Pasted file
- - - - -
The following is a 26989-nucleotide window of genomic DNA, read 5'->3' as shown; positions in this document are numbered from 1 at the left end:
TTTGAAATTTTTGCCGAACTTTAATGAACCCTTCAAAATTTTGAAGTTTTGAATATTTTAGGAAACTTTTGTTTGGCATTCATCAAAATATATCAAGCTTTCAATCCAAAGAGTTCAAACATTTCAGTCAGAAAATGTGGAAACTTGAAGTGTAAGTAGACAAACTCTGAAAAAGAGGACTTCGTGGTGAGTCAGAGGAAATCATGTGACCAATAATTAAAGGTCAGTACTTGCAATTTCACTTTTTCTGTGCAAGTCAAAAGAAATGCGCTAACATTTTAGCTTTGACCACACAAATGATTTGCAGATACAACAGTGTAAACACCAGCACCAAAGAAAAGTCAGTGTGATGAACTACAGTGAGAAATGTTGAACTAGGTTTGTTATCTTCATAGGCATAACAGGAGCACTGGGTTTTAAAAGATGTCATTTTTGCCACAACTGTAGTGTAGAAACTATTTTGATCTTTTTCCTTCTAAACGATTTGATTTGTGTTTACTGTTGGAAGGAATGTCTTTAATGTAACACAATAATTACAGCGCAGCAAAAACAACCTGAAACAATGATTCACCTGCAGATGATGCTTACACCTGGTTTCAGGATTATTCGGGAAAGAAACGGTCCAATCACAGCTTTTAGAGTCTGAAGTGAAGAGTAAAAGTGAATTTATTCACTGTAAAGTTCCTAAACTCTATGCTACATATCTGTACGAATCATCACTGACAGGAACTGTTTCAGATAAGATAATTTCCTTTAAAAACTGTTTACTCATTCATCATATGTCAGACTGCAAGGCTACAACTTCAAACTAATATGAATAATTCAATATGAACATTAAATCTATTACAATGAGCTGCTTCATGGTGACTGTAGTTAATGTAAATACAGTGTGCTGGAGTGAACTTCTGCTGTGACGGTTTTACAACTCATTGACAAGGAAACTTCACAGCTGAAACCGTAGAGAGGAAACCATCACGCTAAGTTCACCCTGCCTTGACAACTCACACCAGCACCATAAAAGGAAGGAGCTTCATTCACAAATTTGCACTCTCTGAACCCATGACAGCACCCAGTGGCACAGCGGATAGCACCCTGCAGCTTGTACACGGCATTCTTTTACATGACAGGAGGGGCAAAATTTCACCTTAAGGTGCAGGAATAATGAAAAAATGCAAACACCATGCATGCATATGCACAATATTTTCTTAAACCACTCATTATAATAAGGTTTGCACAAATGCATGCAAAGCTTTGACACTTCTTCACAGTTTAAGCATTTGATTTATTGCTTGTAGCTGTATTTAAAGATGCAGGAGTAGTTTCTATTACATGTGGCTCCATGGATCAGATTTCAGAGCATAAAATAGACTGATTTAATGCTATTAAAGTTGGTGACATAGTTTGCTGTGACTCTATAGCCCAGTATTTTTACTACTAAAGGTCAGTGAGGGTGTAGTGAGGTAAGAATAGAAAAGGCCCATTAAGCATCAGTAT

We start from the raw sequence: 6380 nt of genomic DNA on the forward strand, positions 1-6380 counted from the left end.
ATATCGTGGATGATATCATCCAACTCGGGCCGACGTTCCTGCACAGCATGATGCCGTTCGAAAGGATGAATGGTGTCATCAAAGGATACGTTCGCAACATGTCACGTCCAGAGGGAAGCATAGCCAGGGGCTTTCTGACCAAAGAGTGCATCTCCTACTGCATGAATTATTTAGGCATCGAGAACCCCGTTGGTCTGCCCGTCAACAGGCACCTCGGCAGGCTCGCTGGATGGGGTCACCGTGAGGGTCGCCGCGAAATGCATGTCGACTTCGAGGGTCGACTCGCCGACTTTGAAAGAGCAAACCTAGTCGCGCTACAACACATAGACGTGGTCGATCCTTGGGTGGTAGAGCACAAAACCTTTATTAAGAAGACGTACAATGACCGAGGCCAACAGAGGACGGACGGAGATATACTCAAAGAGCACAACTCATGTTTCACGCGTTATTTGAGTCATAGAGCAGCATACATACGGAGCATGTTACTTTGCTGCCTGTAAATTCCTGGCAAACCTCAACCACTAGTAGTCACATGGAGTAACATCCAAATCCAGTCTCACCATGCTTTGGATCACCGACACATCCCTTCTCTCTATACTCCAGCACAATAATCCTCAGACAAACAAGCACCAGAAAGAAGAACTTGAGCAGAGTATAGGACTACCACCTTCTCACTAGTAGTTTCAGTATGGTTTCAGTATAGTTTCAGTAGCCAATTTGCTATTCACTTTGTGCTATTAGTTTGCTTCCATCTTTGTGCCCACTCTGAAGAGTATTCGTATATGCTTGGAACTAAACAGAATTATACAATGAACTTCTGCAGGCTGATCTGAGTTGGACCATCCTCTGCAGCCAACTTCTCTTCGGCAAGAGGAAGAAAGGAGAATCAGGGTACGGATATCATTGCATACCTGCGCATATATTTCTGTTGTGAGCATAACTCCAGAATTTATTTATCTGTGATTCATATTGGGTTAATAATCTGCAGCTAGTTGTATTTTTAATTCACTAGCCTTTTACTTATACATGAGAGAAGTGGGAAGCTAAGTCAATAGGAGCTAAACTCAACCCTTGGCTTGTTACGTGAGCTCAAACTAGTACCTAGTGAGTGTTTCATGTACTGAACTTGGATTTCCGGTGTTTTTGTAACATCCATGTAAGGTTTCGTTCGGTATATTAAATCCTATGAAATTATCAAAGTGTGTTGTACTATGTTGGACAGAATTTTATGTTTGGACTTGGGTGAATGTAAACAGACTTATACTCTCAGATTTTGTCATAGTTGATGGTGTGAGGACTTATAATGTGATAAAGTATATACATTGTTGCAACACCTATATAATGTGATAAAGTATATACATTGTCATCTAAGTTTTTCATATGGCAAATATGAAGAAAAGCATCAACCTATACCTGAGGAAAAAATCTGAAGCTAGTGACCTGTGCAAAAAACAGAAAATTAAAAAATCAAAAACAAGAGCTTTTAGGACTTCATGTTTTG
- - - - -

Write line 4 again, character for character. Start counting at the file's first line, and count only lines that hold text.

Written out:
ATATCGTGGATGATATCATCCAACTCGGGCCGACGTTCCTGCACAGCATGATGCCGTTCGAAAGGATGAATGGTGTCATCAAAGGATACGTTCGCAACATGTCACGTCCAGAGGGAAGCATAGCCAGGGGCTTTCTGACCAAAGAGTGCATCTCCTACTGCATGAATTATTTAGGCATCGAGAACCCCGTTGGTCTGCCCGTCAACAGGCACCTCGGCAGGCTCGCTGGATGGGGTCACCGTGAGGGTCGCCGCGAAATGCATGTCGACTTCGAGGGTCGACTCGCCGACTTTGAAAGAGCAAACCTAGTCGCGCTACAACACATAGACGTGGTCGATCCTTGGGTGGTAGAGCACAAAACCTTTATTAAGAAGACGTACAATGACCGAGGCCAACAGAGGACGGACGGAGATATACTCAAAGAGCACAACTCATGTTTCACGCGTTATTTGAGTCATAGAGCAGCATACATACGGAGCATGTTACTTTGCTGCCTGTAAATTCCTGGCAAACCTCAACCACTAGTAGTCACATGGAGTAACATCCAAATCCAGTCTCACCATGCTTTGGATCACCGACACATCCCTTCTCTCTATACTCCAGCACAATAATCCTCAGACAAACAAGCACCAGAAAGAAGAACTTGAGCAGAGTATAGGACTACCACCTTCTCACTAGTAGTTTCAGTATGGTTTCAGTATAGTTTCAGTAGCCAATTTGCTATTCACTTTGTGCTATTAGTTTGCTTCCATCTTTGTGCCCACTCTGAAGAGTATTCGTATATGCTTGGAACTAAACAGAATTATACAATGAACTTCTGCAGGCTGATCTGAGTTGGACCATCCTCTGCAGCCAACTTCTCTTCGGCAAGAGGAAGAAAGGAGAATCAGGGTACGGATATCATTGCATACCTGCGCATATATTTCTGTTGTGAGCATAACTCCAGAATTTATTTATCTGTGATTCATATTGGGTTAATAATCTGCAGCTAGTTGTATTTTTAATTCACTAGCCTTTTACTTATACATGAGAGAAGTGGGAAGCTAAGTCAATAGGAGCTAAACTCAACCCTTGGCTTGTTACGTGAGCTCAAACTAGTACCTAGTGAGTGTTTCATGTACTGAACTTGGATTTCCGGTGTTTTTGTAACATCCATGTAAGGTTTCGTTCGGTATATTAAATCCTATGAAATTATCAAAGTGTGTTGTACTATGTTGGACAGAATTTTATGTTTGGACTTGGGTGAATGTAAACAGACTTATACTCTCAGATTTTGTCATAGTTGATGGTGTGAGGACTTATAATGTGATAAAGTATATACATTGTTGCAACACCTATATAATGTGATAAAGTATATACATTGTCATCTAAGTTTTTCATATGGCAAATATGAAGAAAAGCATCAACCTATACCTGAGGAAAAAATCTGAAGCTAGTGACCTGTGCAAAAAACAGAAAATTAAAAAATCAAAAACAAGAGCTTTTAGGACTTCATGTTTTG